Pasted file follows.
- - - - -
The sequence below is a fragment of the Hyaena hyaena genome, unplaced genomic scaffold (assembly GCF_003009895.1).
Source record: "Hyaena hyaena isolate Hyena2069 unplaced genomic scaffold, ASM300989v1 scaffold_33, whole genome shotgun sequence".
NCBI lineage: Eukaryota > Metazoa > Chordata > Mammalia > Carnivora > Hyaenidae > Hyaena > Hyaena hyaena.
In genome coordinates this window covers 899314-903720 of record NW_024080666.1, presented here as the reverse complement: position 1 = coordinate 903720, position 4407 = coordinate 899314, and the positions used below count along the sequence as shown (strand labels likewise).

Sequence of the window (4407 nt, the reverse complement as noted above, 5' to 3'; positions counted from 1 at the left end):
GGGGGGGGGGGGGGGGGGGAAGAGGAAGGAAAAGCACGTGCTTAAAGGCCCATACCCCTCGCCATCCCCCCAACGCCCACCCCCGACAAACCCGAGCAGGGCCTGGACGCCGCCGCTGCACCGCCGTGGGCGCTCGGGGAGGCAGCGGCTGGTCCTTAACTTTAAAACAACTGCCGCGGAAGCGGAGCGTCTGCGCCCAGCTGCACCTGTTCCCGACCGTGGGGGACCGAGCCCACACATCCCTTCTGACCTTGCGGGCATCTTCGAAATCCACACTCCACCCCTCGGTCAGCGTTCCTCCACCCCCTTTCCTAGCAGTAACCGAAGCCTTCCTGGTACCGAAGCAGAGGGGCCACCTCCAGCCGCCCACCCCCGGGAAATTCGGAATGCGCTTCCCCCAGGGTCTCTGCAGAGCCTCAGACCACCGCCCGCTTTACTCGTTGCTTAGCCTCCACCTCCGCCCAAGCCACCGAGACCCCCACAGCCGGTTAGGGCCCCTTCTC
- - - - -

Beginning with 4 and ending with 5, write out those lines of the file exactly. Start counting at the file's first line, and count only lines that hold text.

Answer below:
In genome coordinates this window covers 899314-903720 of record NW_024080666.1, presented here as the reverse complement: position 1 = coordinate 903720, position 4407 = coordinate 899314, and the positions used below count along the sequence as shown (strand labels likewise).

Sequence of the window (4407 nt, the reverse complement as noted above, 5' to 3'; positions counted from 1 at the left end):